Sunday, September 10, 1944

Abilene Reporter News

Location: Abilene, Texas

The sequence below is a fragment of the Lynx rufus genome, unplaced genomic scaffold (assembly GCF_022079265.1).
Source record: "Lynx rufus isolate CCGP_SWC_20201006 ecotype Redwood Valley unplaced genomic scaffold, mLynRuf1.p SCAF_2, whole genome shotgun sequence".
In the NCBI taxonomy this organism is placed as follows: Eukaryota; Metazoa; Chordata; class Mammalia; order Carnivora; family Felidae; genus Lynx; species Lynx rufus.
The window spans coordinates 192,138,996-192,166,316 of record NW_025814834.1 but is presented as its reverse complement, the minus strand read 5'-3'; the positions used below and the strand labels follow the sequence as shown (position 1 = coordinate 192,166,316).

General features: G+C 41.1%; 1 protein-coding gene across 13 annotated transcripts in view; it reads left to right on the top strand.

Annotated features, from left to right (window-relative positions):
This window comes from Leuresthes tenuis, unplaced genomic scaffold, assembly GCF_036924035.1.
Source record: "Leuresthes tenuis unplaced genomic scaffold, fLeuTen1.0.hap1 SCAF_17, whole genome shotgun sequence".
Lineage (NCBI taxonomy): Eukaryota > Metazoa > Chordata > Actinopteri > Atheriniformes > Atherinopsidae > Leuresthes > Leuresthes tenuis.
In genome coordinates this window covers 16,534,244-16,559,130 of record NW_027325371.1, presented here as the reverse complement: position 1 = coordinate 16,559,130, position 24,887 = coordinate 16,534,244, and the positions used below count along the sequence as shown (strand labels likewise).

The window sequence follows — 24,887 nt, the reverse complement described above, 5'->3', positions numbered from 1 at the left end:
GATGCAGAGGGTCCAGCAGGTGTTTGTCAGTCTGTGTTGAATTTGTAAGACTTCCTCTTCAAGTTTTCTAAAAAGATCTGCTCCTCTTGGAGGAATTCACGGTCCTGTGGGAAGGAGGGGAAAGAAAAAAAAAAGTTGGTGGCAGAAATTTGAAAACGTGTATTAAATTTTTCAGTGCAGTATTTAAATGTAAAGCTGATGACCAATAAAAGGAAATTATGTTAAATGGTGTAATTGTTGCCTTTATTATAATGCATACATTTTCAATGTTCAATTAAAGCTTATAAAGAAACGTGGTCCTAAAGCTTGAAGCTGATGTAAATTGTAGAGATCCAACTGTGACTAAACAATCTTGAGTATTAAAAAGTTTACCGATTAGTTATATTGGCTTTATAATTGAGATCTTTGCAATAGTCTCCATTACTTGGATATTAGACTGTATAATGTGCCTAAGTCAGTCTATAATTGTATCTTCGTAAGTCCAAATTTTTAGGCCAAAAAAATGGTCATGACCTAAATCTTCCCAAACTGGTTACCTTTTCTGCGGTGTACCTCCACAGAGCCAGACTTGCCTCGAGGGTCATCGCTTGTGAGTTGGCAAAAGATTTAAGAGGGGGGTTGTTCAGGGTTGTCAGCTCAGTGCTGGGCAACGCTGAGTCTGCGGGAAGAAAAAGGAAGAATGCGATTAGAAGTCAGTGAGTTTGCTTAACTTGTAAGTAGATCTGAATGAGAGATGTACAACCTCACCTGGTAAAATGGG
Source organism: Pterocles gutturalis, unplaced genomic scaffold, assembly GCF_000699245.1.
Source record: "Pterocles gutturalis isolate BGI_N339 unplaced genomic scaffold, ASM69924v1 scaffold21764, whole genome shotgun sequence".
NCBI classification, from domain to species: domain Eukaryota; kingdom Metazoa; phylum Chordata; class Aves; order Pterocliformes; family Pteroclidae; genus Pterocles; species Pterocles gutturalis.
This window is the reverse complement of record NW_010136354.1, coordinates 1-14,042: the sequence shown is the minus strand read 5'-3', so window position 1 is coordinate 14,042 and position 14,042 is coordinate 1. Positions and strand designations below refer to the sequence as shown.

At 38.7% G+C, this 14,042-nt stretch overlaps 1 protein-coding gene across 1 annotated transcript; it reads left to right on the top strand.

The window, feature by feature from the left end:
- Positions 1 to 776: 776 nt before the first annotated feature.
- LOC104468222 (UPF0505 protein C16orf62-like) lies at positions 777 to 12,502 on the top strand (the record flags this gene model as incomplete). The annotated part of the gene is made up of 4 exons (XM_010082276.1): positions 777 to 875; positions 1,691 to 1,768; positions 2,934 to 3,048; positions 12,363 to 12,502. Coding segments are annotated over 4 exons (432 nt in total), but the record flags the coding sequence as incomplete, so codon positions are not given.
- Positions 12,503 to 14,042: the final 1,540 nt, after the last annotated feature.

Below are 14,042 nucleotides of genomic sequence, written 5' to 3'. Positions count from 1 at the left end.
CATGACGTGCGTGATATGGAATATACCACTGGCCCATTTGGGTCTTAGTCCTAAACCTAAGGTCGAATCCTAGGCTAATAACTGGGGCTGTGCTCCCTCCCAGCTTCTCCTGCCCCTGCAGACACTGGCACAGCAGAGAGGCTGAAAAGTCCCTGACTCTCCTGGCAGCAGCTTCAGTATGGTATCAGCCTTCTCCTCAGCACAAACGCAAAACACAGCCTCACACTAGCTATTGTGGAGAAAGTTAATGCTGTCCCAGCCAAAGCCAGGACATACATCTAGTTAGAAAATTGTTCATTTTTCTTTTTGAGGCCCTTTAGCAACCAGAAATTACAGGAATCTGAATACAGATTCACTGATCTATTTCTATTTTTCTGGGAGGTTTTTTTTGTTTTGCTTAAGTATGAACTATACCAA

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Abilene Reporter-News, The (Newspaper) - September 10, 1944, Abilene, Texas [Navy Turns Guns on Palaii; Troops Hop Nearer Halmahera -STORY IN COLUMNS 2 AND 3 SUNDAY "WITHOUT OR WITH OFFENSE TO FRIENDS OR FOES WE SKETCH YOUR WORLD EXACTLY 'AS IT GOES.'-Byron LXIV, NO. 84 A TWAS 3-U, lOWSPAFB ABILENE, TEXAS, SUNDAY MORNING, SEPTEMBER 10, 1944 PAGES IN THREE SECTIONS Associated Press IAP) Vvltei Press PRICE FIVE CENTS Nazis Striking Mo Soviets 30 Miles From Turkey; War With Bulgarians Calledoff Port Seized; Nazis Report Polish Drive LONDON, Sunday, Sept. 1 (AP) Russian force sweeping 100 miles into Bu ffaria yesterday occupied th dig Black sea port of Burga only 30 miles from the Turkis frontier, as Moscow announ ed the end of its short-live war with Bulgaria. of. the Black sea under Admiral E. S. fie Oktyabrsk Sevastopol hero, aided in the sei ure of Burgas, 52 miles south Bulgaria's other main seaport, Va na, taken Friday. In one of the shortest wars in history Soviet troops were ordered to cease military opera- tions against Bulgaria effective at 10 p. m, (2 p. m. Central War time) last night, "In view of the the Bulgarian government severed relations with Ger- war on Ger- many, ami asltetl the Soviet gov- ernment for an said (he broadcast Moscow state- ment. iJjThe occupation of Burgas put tl: Russians under Gen. Feodor I. To bukhin, Third Ukraine nrmy con mander, only 80 miles from Greec in the swift drive to annihilate capture Germans estimate to be cut off in that country an Jugoslavia. The Bulgarians are estimated t have 20 good divisions which the can hurl into the battle agains their former comrades-in- arms, th And with the seizure of Bur gas the Russians have another vai uable port with which to quicke the conquest of the Balkans. Berlin announced that the Reel army had begun a new of- .fensive in southern Poland aim- at last big baston guarding- the invasion path into German Silesia, and the Rus- sians announced rapid gains in 'northeastern and central Ro- mania in the drive on Hungary, ijtfast big Axis satellite nation. Gen. Rodion Y. Mnllnovsky's sec oiul Ukraine army units moving to ward the plains of Hungary ad winced 34 miles in 24 hours from Sibiu in Transylvania, taking tin rail city of Alba Julia, only 103 mile, (ftjm the prewar Hungarian front- ier. Baird Lieutenant captive of Nazis Lt. Morris H. Cooke, first pilot on E-n Flying Fortress and missing In action since June 23 over Rom- 'ijia, is a prisoner of war of the government, hLs wife, anc I.T. MORRIS II. COOKE wrenls, Mr. and Mrs. W. L. Cooke, <C' of Baird, have been officially lotlfletl. Lieutenant Cooke. also hns been warded the Air Medal nnd two oak cat clusters, his wife nnd parents lave been advised. Tlic B-17 pilot Jlfl been overseas since March. wife and their two ycnr old laughter hnvo been mnklng their lomo with his parents In Bnird went overseas. Bombs Hit Japs Over Vast Area By the Associated Press Warships turned their big guns Wednesday on the Palau islands in what may be the. beginning of- the long expected three way am- phibious attack on Japanese bases there and at Yap and Halmahera needed by American troops before they retake the Philippines. At least one amphibious move toward Halmahera was made .Thursday when General AlacArihur's troops seized Soepiori island just west of Biak in Geelvink hay. Blistering American air attacks continued over a vast area. Manado, on the northern tip of Celebes, was hammered with a 150- ton, bomb load. Widespread damage was caused with some oil dump! being-set afire. Liberators, .Mitchells and Lightnings pounded gun posi- tions and airdromes on Halmahera without challenge In the air. Great numbers of carrier based planes worked Palau, also, the Tokio radio said. .The-enemy radio that battleships and cruisers shelled Islands in the Yap group. Adm. Chester W. Nimiii" headquarters in the Pacific announced the surface arid air assault on Palau. The Navy release said build- Ings and defense installations on Anguar were blasted as the battle- ships, cruisers and destroyers opened up on the southernmost island of the Palau Communications facilities at Pelcliu island were torn and bombs blew up supply clumps. Large fires were started on Koror, A. Japanese air radio station and fuel dump felt the brunt of the attack? on Arahabcsan island. .There was little fire. None of the attacking ships, which usually, soften "up invasion beaches for thousands of troops, suffered any damage in tlie attack. The Navy announcement also told of new attacks on the Bonin anc Volcano islands, nearer Japan proper. Army bombers pounded Iwo Jima on Wednesday nnd Thursday, One of four Japanese planes in the air was believed destroyed. Liberators damaged a cargo vessel In the harbor of Chihi Jima in the Bonins. Other air attacks were made on Pagan island in the Marianas and against Truk, the Marshall and Nauru island. Maj. Gen. Kenyro Sato of the Japanese war ministry broadcast that 20th bomber command Superfortresses had followed up their heavy attack' on Japanese war industry at Anglian, in southern Manchuria, with a 10 plane raid. The enemy ineffectually raided the Superfortress base in retaliation. In Washington It was announced that one Superfortress in the big raid had tailed to return and was presumed to be lost. War-torn China felt growing Japanese strength there as hordes of the Nipponese smashed down the Hunan-Kwangsi railway and broke into Tungan, important town 90 miles from Kweilin, capital of Kwangsi pro- vince. Bloody street fighting ensued after the Japanese entered the city The enemy troops dashed 95 miles from Hengyang, capturing the Ameri- can air base of Lingling on the way. Albany Sailor Dies in Action ALBANY, Sept. James Johnson Goodman, ship's cook first class, of Mr. and Mrs. Jim Qoodman of Albany, was killed in a land mine explosion 3 while service, the Navy department las notified the parents. The young man was bom Sept. i4. 1921, in Frost, Tex., and was jraduated from Mortens high chool in 1940. He volunteered to the Navy July 2, 1940. and trained at San Diego, Calif. He was assigned o ship duty in 1940 and served two ears in the Pacilic and two years n the Atlantic. He was a member of the Baptist tiurch. I Survivors are his parents; a tions arc indicated." Gulf Storm to Move in Today NEW ORLEANS. Sept, A tropical "disturbance" moving in from the Gulf of Mexico is expected by weather bureau observers to strike the Texas coast Sunday morning between Galveston and Port Arthur. "Whirls will begin Increasing on the iipprr Texas and west Loui- siana coasts tonight." a 3 p.m. central war time, weather bu- reau communique .said. "But velocities are not expected to exceed 45 miles per hour In heavier squalls as center moves inland." The communiques said tides were expected to be "considerably above normal but no dangerous condi- rather. Pfc. John M. Goodman New Guinea; a sister, Mrs Haskell Woodward, Dallas; ant grand moth Mi s. Goodman, -Mortens, and Mrs. Beu- h Johnson, Frost. Greeks to Naples LONDON, Sept. Cairo idio said today the seat of the reek government has been shifted om Cairo to the Naples area. The Weather K. DEPARTMENT OF COMMERCE WEATHER BUREAU ABILENE AND VICINITY: Cloudy inday and Monday. fooler Mom' WEST TEXAS: Grnrrnlly fair (i and Monday, cxrrpt rlnurty olrr Panhandle Sunday aftrrnnon anhanrttr xtirf South Sun phi. Cooler Monday. FAST TEXAS: Partly Hoinly In do day. Haln rnitrsl and rxln ft smithrasl portion. Monday p Mnudy. rnolcr rslrrmr noHltv ion. nnrlheiM storm warnlnim are Inyrd from Fri-rpnrt northward. 71 i anrt 1 .11.. .12.. m Blur" (o 0 p.m. tow nine date d'nrf INT! nlnht: morninr: Tlie nt 2 p.m. was located about 200 ini'es southeast of Corpus ChrJ.sU. Tex., and said to be moving Inland at from 12 to ]5 mil (is per hour with winds of 400 miles per hour velocity near the coni.fr. Small craft on the Texas and Louisiana roasts were edvised to remain in pnrt. Allied Troops Are 25 Miles From Belfort ROME, Sept. 9 Two Allied columns comin up from southern' Franc struck today to within. 2 miles of the sentinel city Belfort, whose fortification bar the way .through a moun tain gap into the plains be fore Germany's frontier on th Rhine, 30 miles east of th :ortress. i The Germans, who fought han ,n Besancon, broke 'and" ran unde American blows and Allied, head quarters said doughboys now ha covered at least' half 'of .the 4 niles from Besoncon to Belfort. It was likely that patrols, mov ing swiftly after' resistance wa crushed in Besancon's streets .d adavnced even nearer to th city. (A Swiss frontier dispatci Friday said the Americans wei within 10 miles of Belfort, and tha ,he battle for the city had begun. French troops fighting up throug! Jura mountains seized th :owns of Pierre Fontaine am Maiche, the latter 25 miles south o Belfort. These twin drives seemed, to be outraging German forces trying to hold open the .roads branching- out from milM_west of.B.Cfajicon. The Germans were offering ttif resistance to the French moving up along a 40-mile front to within 2 niles of Dijon at one point. But i hey let the Americans reach. Bel' ort before them tiiey May ncvei ;et back to the Fatherland. The Germans suffered a great ndustrial blow In this fighting, foi he French overran a rich steel uid coal region lying about 45 miles outh of Dijon. The Schneider met- allurgical works, with a capacity f tons of steel annually, is n the area. Store than no miles south of the battle for Bclforf, Ameri- can forces plunging deep into the Alps ivhere peaks rear to feet were attacking Bri- ancon, seven miles from the Italian frontier. Here the Germans were trying to old open the St. Genevre pass into taly. Overhead the Allies had an ag- ;ressive aerial cover which de- trowed or damaged 12 locomotives, of them caught in the area Belfort haulting trains loaded f 'ith soldiers. A number of the roop carrying cars were destroyed. artisans Storm Toward Danube LONDON, Sunday, Sept. Tito's Partisan nrmles, ghting toward the Danube, storm- d into the river and highway toivn f Zajecar in eastern Serbia yes- "rday in a drive carried within x miles of the Bulgarian border, le free Yugoslavia radio announc- l today, A special broadcast communique aid Tito's forces now were within 0 miles of the Danube, Surprised German General Is Killed WITH U. S. SEVENTH ARMY TROOPS AT BFSANCON. Frnmw, Sept. Gen. Avel Schmidt, a Gorman division commander, became one of the first high-ranking enemy officers actual- ly lo be killed on the front line in a fight here today. Apparently unaware of Ilif prns- nce of American troops in (his sec- tor, the German general iva.s flus- Iratort when lie encountered a smnll group of doughboys. Instead of MIr- he turned and ran fran- tically. He had gone only a shorl disfanrc when a volley of rifle and ommygun bullets cut him down. Cannon Planes in Jse on Carriers WASHINGTON, Sept. annon-flring warpl.ines, the first ever built for operation from an aircraft carrier, are in operation against the Japanese, the Navy dis- closed today. DEATH CONFIRMED A captured German general Sat urday confirmed reports (hat Field Marshal Gen. Guenthe von Klttge above is dead. The same general said Field Mar- shal Gen. Erwin Rommel has been seriously wounded. Ike Will Flash V-DayfoU.S. WASHINGTON, Sept. 9- Tlie Office of War Information and the Wai1 and Navy departments said a joint statement today that rumors of Germany's surrender should not be accepted unless con- firmed by Gen. Dwiglrt D. Eisen- supreme All'.od. commander Jrf the European -theater of opera tions. The statement said In pnrt: "It is quite possible that there will be no single day which can be called (he end of the war with Ger- many. Instead of a surrender en nasse, the German armies may gradually disintegrate nnd surren- der If there should be a general surrender, headquarters of he Allied Expeditionary Force will je the first to know It. According- y, no rumors of surrender should accepted unless confirmed by Gen. Eisenhower." Snyder Man Freed Of Romania Prison SNYDER, Sept. ?gt. Donald E. McGlatin of Snycler las been Ireed from a Nnzi prison n Romania, and tonight his rela- ives and friends wondered how he will cable and telephone hem. Nadell Wilson, to whom he. is en- gaged, tonight received a letter rom him, saying he had been reed from Romanian prison No. 2 .nd was back in Italy. "I'm broke and as soon as I can ;et enough money together I'll able you." Sergeant McGlaun in the latter, (Intel Sopl. 2. In a few clays I'll be in a place here I can telephone vou.1' Son of Mr. and Mrs. O. D. Mc- rlaun of Snydcr, the non-com was turret gunner and assistant ra- iomnn in a B-17 when he went own over Romania April 24. load to Berlin By the Associated Tress front: 312 miles (from Jl.side 355 miles (from France: mllre rom point between Uesancon nnd front: 58.1 miles (from elow zelle Troop Rushed From Westwall; Patton Bridgehead in Difficulty By The Associated Press Forced into a showdown by the ring of Allied stce! constantly tightening on an smOS, Germany's battered but not yet conquered armies lashed back yesterday with deadly fury in a great battle on the Moselle river and stiffened their resistance in southern France and northern Italy. Field Marshal Gen, Walther von Model, the Nazis' new commander-in-chief on the west- ern front, rushed reserves from the Siegfried-line to join in fierce counterattacks against lied troops in France, Belgium and (he Netherlands. Thn U. S. Third army of Lt. .Gen. George S. Patton, holding five bridgeheads in varying depth along the Moselle near Metz, bore fhe brunt of the German ferocity. The American positions were being subjected to a heavy artillery barrage and Associated Press Correspond-' ent Edward R. Ball said the situation was "difficult." In Belgium the British Second army made a second crossing of the Albert canal in_a drive toward the weakest sector of the Siegfried line, north of Aachen, First army plunged beyond Liege down the last 18. miles to the German border. But both forces encountered fresh Nazi troops and increasing re- sistance. The heaviest fighting since Normandy was raging along tha nroscllc. As Lt. Gen. George R. ration's forces plunged across the river nt one small bridge- head, they were raught In withering artillery, mortar and machine ptm firr. from eamou- flafrrcl forts; which waited to yank their lanyards after the first wave was across. American ai'Ullfri'.y thundered In reply, us the bailie mounted In fury, more U. S. UaUeribs were wheeled up to add Lo the earth-slinking bar- rage descending on the-'forts. There wSs hard and sanguinary fighting nt every one of the.five crossiiiRs of tlie the Germans wore pulling reserves from Iho Siegfried linn in an attempt to hold this last river barrier before the rich Saar basin of the home- land. Earlier, the Germans had risk- ed badly-needed reserves to send a largest since the Normandy out of the forests of Luxembourg, but it was cut (o pieces by the alertness of the Third army on the northern end of its front. From the suddrj) resurgence of enemy resist a lire after the disasters in France and Bel- glum, It sermrrt clear that the. German high command had efecletl to fipht noiv, rather than wail for the lightning to strihr in Ihr outmoded sys- tem of fortifications known as the. Siegfried line. (The German home radio was j lenr'd giving the fatherland a slo- shall not i 'owed from the French of the First! World War.; The Germans also poured reln- 'orccments from the Netherlands uto the furious fighting on the Brit- sli front, but the Tommies won an- Hher foothold ncross the Albert anal, which guards fhe northern pproachcs to tlic eitcmy's frontier, and held on. [The (Jcrmans appeared more concerned over the Third army threat, the Berlin radio .saying that "huge forces of men ami material" were massed in the iMelz area 25 miles from the thai "large-scale as- saults on the Saar border are imminent." (Capt. Ludwig fiortorius, the Nazi military commentator, -said the Third army hfltl "started a frontal Veteran Flier Wounded, Prisoner Trial of Accused Murderer Oct. 16 Wllllnni McMahan, Incllctcn on charges of murder In connection with the denlh of Luther Collins, ilendcd not utility Saturday when rrnlencd In 42d district court, tie- ore JudBo Mllbiirn 8. LOUR. Dale of his trial was sot for Oct. 10, First U. Wesley C. Aklns, vet ernn bombardier-navigator who has been missing in artlon since July Is wounded and a prisoner of war of the German government, (he War department, has Informed his parents. Mr. and Mrs. F. E. Aklns, 810 Pnliu. Nature of his wounds was not revealed by the government mes- sage which cave an Intfrnat.ionn! Red Cross broadcast, ns tlic source of information. Lieutenant. Akins, wh.i entered service In May Ifli2, had lieen sfn- tloned In England since April. He holds the Air Medal and two Onk Lear Clusters. A 1935 yrnuate of Abilene high school, he. was employed by the Hnlllburton Oil Well cementing compnny prior (o entering service, lie received primary training nl Klllngton field nnd his wings nnd commission nt, Concho field, Snn Angelo, He wns grndunfecl from navigation school at San Marcos and received combat training at WESLEY AKINS Pyote nnd at Alexandria, L.i. Two brothers In service nrc Capt. Don Aklns, Cnmp Campbell. Ky.. nnd Pvt. Gerald Aklns, Scott field, 111. NAZIS' LAST 'IMPREGNABLE' LINK Black area on map above shows (he Siegfried line or Westwall the last of Germany's ''impreftnnble" Codified lines. Fierce fighting rag- ed on its approaches, as the British struck toward the north- ern scclor, (lie U. S. First toward Aachen, and (he U. S. Third toward Saarbrncken. The U. S. was nearing Belfort, at attack against the lown of i (lie extreme south. From the resistance to the Brit- li push, ami frrm the counter- blow the Germans tried to deal the Third army, it seemed clear that in the last 24 hours German strate- gists had decided lo make the stand before ihe '100-mile belt of pill boxes and forts guarding the Heidi's frontier. More than U. S. heavy bomb- ers for the second straight day plastered rail and Industrial tar- See OKIIMANV. PR. fi, (Jol. S Germans Borrow Verdun's Slogan LONDON. Srpl. The fifr- niiiii litMic rarlld loniElit jirnclnlmMl for thr inVii.'ilnM-tltiratnifd nllinf- Inntl "lliry Miall not. innrlp famous by Ihn French ft I. Vmlun In World War 1. In a pep talk lo tlie Gmnan pop- ulation. Uio commwilalor said Inn nnmil mood lr; now or never." "Workers toll 12 and morn hours and Iralnlf.ad: of new sno from every factory without. In- the, .speaker said. Thousands of fnnntlc Hitler .youths re inovliiR up to the front, ready to ?lve their last, MilrklnR no sucrl- Iccs. 'They shall not puss1 Is tlic iplrlt in the Gorman wcstf Matched CaSf Roping Payoff of 9-Day Fair n.v RKTSY ROSS Tlie annual West Texas fair cninp lo the end rf ll.s B-doy stand last niRlit. and the concluding prand-, slnml attraction was the payoff the whole meet, ns salty an "hibi-i tic.n of matched calf ropliiK ns has ever been stnRrd in this or any otti- rr arena. Dan Taylor nf Doole Imtotl Ted Poivrrs nf Ozona b.y a 11.3 MTnnrt nurfln spiv.nl nvrr 15 calves anil Hob lUcRulrc of Colo- rado Clly loppcil Jack Slrlck- Suspect Arrested in Knox Man's Slaying DALLAS, Sept. of Detectives Will Fritz said a 31-year- old man, former resident, of Nfivnr- ro county, was arrested tonlRlit for questioning I" Hie slnylng of Fred- erick Davis, 57, uoxlnf! Instructor from Knlx City, Knox enmity, wus benteu lo death nml roubed last Monday. land nf Abilene by 37.4 seconds for 15 trios earn. Taylor bounced out of the chuts and tied clown one big brawly Bra- in 12.5 seconds, thought to ba ever turned in at ft local and set'eral seconds under wlint is ordinarily considered crude lime. Taylor's 12.5 second calf came Just nfler Powers, struggling to even the match on his 14th attempt, had snared and tied one in 13.5. Powers wns roping behind an 11.1 second deficit rolled up Thursday nlRht nml hnd stayed behind all way. Tnylor however look 34 sec- riir'ls on TWO loops nn his 14lh calf nnd Powers' 13.5 put him with slx- Iciiths of a second of a tie. His final time for the night was a speedy 14.G but It wasn't good enough. Tnylor had ft totnl of 290.3 on the entire 15 calves, to Powers' 304 flat, McKulro stayed in front all tho way in his meeting with Strickland, and finished with ft 587.5 totnl. Strickland's 15-cnU time was 434.9, Ecu FAIR, rj. 6, Col, 5